Since the founding of UC Santa Cruz in 1965, the relationship between residents and students has been a tenuous one, to say the least.
To encourage a conversation between the two groups, the Santa Cruz Neighbors, an organization representing a network of local residents, hosted a meeting last Tuesday with UCSC Chancellor George Blumenthal to discuss city residents’ concerns with the university and its students.
“Instead of just rhetoric, this [meeting] shows demonstration by community and university members to have a relationship,” said Barry Shiller, associate vice chancellor for communication and public affairs. “It’s a time for us to talk about everything from parties to water conservation.”
Topics at the annual meeting included budget cuts, university traffic, water conservation and 4/20.
The main point of concern for neighbors, however, involved student living within the community and the problems residents face with loud parties and property maintenance.
“After one of these meetings I became aware of how huge of an issue parties are,” Blumenthal said. “I was really surprised to hear how prevalent they are.”
Over the past five years, Santa Cruz party ordinances have been installed that distribute escalating fines for houses warned multiple times for noise complaints, and the UC has increased funding for police patrol. Despite these actions, however, obtrusive student gatherings still pose problems for university neighbors.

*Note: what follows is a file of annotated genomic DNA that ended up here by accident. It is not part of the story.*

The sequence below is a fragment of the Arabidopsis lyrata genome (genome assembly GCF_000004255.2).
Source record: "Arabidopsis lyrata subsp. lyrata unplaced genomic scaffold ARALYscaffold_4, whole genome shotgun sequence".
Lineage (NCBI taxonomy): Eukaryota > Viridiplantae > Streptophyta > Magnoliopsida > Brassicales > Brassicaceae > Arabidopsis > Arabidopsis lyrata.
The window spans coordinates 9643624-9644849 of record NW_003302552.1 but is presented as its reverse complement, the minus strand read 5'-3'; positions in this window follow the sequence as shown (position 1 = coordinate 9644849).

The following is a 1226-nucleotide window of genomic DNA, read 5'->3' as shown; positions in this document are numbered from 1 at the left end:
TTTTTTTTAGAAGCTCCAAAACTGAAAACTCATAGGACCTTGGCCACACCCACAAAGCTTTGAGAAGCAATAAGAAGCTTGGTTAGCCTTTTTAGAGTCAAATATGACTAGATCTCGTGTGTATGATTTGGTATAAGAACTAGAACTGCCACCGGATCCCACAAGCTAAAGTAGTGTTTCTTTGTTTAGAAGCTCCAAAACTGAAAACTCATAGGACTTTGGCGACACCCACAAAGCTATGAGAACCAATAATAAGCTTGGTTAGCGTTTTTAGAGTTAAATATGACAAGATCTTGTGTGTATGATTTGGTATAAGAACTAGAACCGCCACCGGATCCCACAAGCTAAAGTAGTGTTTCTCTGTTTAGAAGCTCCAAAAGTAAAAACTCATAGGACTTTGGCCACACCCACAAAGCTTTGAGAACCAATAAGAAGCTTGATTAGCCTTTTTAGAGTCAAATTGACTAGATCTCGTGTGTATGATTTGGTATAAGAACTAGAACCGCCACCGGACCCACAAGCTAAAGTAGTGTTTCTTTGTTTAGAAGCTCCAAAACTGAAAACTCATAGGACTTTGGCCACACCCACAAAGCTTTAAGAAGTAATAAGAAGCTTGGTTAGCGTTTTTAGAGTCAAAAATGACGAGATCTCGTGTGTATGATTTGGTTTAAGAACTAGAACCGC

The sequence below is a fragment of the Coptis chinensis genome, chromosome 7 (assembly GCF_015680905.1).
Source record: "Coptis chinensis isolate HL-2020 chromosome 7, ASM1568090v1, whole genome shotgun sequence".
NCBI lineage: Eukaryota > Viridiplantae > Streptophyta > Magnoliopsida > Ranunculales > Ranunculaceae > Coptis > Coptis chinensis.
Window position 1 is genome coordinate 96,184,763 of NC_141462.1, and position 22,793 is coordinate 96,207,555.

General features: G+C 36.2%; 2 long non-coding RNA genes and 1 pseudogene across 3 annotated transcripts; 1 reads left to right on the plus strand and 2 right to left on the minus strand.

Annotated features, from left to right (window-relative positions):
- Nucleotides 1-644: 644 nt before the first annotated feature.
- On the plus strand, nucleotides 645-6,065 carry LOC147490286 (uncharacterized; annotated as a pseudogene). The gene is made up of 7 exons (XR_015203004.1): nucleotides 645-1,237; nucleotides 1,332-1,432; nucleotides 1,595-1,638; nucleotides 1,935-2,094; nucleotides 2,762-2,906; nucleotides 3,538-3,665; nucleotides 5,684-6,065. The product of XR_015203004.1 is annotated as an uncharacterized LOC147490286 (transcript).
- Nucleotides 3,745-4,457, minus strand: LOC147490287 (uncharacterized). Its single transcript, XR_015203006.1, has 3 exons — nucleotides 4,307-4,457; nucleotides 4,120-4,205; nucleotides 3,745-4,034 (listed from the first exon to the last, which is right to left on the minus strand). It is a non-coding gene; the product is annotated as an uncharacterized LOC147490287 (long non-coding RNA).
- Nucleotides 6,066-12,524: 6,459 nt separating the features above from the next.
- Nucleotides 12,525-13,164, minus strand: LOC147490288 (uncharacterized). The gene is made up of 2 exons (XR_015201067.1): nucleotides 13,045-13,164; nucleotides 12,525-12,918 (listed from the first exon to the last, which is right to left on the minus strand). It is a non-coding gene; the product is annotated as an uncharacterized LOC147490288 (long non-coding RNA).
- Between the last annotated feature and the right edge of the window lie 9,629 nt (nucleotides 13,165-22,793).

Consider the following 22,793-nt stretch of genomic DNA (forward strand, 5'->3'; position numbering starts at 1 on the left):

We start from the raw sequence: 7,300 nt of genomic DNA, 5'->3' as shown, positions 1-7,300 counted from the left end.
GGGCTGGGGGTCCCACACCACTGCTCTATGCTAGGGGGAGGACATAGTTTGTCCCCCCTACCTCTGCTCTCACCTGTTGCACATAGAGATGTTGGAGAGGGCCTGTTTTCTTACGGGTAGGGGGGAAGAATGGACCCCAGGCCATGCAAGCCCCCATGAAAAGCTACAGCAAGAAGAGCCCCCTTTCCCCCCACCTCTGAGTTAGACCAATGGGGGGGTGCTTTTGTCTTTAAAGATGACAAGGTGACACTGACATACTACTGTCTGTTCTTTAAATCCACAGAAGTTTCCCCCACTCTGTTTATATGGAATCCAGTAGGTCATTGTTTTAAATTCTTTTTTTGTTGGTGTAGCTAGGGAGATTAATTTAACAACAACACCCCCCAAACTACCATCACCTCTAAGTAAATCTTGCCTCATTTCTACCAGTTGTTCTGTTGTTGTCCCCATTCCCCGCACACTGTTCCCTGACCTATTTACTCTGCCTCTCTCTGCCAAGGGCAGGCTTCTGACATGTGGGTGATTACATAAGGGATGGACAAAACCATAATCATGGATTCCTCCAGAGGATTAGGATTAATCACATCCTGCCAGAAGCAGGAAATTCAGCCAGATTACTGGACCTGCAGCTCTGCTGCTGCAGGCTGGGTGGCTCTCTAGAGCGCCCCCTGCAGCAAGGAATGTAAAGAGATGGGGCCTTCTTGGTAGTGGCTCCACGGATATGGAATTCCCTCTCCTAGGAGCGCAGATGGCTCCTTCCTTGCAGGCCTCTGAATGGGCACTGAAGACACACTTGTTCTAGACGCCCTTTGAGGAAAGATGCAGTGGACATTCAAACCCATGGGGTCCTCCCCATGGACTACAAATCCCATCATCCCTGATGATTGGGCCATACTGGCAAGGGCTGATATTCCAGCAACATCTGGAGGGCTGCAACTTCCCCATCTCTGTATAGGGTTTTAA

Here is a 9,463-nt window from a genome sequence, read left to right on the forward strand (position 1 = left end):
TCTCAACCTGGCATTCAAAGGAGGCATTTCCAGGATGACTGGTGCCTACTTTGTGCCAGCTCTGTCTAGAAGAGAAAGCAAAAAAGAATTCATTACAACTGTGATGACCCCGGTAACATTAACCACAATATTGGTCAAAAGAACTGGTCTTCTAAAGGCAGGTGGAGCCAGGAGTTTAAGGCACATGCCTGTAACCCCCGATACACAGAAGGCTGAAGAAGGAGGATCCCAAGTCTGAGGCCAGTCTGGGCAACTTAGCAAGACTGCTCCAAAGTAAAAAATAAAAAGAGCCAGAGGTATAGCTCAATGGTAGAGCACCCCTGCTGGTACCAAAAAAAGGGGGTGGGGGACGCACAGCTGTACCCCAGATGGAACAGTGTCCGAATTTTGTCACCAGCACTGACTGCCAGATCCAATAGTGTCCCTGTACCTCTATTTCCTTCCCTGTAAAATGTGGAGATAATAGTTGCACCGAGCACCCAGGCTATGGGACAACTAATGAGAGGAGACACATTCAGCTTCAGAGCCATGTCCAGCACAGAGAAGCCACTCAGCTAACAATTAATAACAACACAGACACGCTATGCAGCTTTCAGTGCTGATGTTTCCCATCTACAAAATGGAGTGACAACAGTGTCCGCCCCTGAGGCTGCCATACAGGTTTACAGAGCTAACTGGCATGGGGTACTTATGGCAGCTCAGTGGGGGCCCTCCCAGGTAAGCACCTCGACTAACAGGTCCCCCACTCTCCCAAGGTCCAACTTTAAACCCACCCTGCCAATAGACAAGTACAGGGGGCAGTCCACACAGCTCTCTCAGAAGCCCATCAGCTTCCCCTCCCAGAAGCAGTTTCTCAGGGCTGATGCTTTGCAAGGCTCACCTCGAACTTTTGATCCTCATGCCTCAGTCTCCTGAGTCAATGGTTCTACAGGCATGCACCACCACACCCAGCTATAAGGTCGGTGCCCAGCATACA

June, a lower Western Drive resident who spoke at the meeting, was the first to bring up the topic of party ordinances at the meeting, saying that either another one needs to be implemented or the existing ones needs to be strengthened.
“I live next to a row of five houses that are occupied by students and things can really get out of hand,” June said.
Given the fact that certain properties routinely receive party-related complaints, a new ordinance is being put forward by the Santa Cruz Neighbors that would make landlords of houses rented by students more responsible for managing their dwellings.
“It may be coming this summer or fall, but it’s mostly to have the landlords who are not paying attention to their properties to be involved in the consequences of not managing them,” said Deborah Elston, head of Santa Cruz Neighbors. “These houses would have regular inspections and owners would pay a fee using their property as a business.”
Neighbors present at the meeting showed much enthusiasm at this idea and agreed with the notion that the disruptive behavior is not a reflection of all student residents.
At the meeting were two student interns with the Good Neighbors Initiative (GNI), a program that works with students planning to move off campus, instructing them on how to be responsible community members.
The program started five years ago with the intent of addressing the issues voiced by neighbors living among students. According to student intern Tyler Pitts, the GNI holds workshops on campus where students are informed about everything from city ordinances to simple neighborly conduct.
“Some students can be really pleasant neighbors, but others can be absolute nightmares,” said one local resident present at the meeting.
At the end of the meeting one attendee brought up a recent City on a Hill Press column written in response to a fraternity party that took place a few weeks ago off Iowa Street. Referring to the article, neighbors expressed that they feel discussions of how to coexist are as important between fellow student residents as they are between students and locals.
“We’re in this together, so we have to work it out together,” Elston said. “We all have to be at the table together and we have to have that partnership and openness to find solutions.”